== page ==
Clearly, there is an urgent need for states and local government to prioritize community-based mental health programs. Recently, I participated in a video to support Henderson Behavioral Health Center of Broward County, Florida. Henderson Behavioral Health Center is Broward's largest and oldest nonprofit community behavioral health center and founding collaborative partner to Broward's Mental Health Court. The video session was in support of the National Council's on Behavioral Health's Connect for Mental Health Initiative. A national media and awareness campaign to prioritize serious mental illness and advocate for community based programs. Henderson's innovative program for Early Intervention after First Episode Psychosis is one of four best practice community models selected by the Connect for Mental Health collaborative.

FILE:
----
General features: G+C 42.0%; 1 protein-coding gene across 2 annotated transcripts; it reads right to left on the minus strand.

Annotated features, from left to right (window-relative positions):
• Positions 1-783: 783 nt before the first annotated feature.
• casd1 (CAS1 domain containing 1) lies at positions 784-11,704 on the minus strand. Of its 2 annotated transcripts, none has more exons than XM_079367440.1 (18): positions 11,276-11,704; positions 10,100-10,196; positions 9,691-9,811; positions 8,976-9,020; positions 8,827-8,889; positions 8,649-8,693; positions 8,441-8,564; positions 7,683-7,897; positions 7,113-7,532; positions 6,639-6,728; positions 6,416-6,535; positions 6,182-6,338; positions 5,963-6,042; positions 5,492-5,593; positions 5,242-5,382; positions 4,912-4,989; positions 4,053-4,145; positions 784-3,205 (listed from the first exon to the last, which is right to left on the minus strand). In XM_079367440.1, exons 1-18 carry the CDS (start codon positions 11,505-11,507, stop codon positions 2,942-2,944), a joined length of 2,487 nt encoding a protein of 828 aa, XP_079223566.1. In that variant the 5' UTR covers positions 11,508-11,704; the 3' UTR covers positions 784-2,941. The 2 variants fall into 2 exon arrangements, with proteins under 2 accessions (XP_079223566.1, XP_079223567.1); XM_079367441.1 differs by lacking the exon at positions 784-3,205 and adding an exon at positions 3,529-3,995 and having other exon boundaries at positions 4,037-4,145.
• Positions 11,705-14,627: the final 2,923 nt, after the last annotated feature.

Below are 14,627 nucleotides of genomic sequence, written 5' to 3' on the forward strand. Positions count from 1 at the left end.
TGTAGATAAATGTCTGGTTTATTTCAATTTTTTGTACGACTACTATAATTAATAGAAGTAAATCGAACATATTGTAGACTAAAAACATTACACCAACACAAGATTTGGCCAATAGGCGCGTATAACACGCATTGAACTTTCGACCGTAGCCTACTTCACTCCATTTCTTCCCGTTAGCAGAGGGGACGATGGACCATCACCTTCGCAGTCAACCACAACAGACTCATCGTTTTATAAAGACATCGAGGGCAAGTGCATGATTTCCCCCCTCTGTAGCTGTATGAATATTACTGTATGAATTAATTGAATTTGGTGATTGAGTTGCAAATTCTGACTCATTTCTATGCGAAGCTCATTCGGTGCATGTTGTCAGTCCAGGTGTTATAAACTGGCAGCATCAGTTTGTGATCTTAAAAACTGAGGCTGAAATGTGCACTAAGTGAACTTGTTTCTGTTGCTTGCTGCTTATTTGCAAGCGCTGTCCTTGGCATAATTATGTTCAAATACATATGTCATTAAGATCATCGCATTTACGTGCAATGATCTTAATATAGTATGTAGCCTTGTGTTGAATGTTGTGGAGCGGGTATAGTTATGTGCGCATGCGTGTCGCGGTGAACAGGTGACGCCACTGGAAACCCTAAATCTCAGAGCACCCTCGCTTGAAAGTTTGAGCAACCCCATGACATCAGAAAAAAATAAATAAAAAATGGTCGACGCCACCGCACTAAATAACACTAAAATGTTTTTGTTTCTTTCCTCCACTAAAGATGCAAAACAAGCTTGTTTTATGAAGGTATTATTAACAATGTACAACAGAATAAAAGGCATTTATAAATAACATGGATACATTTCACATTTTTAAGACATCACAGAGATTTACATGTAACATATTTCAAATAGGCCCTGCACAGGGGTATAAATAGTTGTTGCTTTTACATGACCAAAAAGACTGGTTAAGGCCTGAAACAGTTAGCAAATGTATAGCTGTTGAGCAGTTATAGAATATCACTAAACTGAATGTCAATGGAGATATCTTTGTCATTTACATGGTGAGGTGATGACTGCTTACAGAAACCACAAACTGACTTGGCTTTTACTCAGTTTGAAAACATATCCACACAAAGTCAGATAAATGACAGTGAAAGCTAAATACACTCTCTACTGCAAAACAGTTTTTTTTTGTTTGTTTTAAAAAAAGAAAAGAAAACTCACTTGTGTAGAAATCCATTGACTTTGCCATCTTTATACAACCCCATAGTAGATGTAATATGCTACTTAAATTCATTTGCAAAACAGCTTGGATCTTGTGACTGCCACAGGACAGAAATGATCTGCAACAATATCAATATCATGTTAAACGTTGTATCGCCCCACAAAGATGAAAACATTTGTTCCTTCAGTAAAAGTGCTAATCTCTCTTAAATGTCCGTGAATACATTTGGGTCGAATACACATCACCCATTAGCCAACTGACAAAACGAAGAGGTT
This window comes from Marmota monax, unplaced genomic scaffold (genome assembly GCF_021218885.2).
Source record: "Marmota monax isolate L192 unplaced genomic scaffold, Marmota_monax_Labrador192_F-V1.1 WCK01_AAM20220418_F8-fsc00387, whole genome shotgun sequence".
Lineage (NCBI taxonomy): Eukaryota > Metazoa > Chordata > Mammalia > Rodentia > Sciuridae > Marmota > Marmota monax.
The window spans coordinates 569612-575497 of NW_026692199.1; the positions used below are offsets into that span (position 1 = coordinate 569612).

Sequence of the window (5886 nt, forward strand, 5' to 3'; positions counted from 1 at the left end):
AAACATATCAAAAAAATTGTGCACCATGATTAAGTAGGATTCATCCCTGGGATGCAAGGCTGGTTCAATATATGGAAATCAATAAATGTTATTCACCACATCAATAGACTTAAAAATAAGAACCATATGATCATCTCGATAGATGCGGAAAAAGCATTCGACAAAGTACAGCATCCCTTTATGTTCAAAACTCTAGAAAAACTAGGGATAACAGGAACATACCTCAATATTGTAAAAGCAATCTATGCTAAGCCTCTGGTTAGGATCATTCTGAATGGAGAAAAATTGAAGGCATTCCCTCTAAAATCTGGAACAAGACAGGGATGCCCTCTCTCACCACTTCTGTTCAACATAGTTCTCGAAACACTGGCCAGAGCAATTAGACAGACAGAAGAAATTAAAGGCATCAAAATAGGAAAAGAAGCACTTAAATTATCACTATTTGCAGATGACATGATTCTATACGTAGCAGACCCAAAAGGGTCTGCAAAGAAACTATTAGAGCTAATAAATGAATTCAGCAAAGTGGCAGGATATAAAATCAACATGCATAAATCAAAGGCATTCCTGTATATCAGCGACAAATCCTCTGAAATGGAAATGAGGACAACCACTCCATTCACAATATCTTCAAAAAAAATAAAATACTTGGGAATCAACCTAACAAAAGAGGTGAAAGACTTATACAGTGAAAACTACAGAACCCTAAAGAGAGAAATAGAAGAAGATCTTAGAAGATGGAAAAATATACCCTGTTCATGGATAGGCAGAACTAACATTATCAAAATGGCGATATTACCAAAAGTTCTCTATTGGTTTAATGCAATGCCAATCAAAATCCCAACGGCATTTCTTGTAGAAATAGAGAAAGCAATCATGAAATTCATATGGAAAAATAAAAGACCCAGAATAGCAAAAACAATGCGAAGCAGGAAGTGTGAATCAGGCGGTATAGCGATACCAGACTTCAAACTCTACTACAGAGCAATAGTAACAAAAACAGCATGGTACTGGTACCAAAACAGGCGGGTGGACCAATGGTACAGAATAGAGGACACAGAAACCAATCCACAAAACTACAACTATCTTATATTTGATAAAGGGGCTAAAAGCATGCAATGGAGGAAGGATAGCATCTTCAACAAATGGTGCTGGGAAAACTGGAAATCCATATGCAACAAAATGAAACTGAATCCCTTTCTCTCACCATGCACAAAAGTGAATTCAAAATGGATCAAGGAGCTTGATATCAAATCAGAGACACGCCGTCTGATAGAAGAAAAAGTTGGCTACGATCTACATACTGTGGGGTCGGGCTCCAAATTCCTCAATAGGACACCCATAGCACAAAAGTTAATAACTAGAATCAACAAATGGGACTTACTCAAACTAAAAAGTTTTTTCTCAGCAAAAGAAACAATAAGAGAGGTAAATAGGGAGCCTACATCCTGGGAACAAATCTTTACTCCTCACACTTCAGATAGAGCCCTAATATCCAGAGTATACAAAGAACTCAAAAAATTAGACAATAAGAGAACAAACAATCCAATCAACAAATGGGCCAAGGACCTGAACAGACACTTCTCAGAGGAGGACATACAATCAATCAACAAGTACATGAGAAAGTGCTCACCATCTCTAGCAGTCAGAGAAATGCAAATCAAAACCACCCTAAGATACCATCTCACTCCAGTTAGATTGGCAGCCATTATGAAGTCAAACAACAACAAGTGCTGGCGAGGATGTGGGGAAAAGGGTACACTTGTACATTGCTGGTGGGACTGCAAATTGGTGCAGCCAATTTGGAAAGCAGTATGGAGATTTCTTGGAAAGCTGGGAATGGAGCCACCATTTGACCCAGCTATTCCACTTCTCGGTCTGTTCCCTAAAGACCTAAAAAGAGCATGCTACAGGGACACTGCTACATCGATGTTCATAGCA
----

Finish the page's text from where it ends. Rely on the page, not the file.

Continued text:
I have written several blogs on the urgent need to end the unjust trend of the criminalization of persons with mental illness in the U.S. I have also advocated for mainstream research policy centers to include and integrate the criminalization of persons with mental illness into its overall research agenda to reduce mass incarceration. The state of California and its mandate to reduce its prison population and enhance access to community based mental health treatment and services has become a bellwether. The nation's eyes are on California, Texas and all of those states and communities eager to achieve social justice and prioritize mental health in this nation. I look forward to the State of Florida joining the ranks of those states and advocates willing to lead.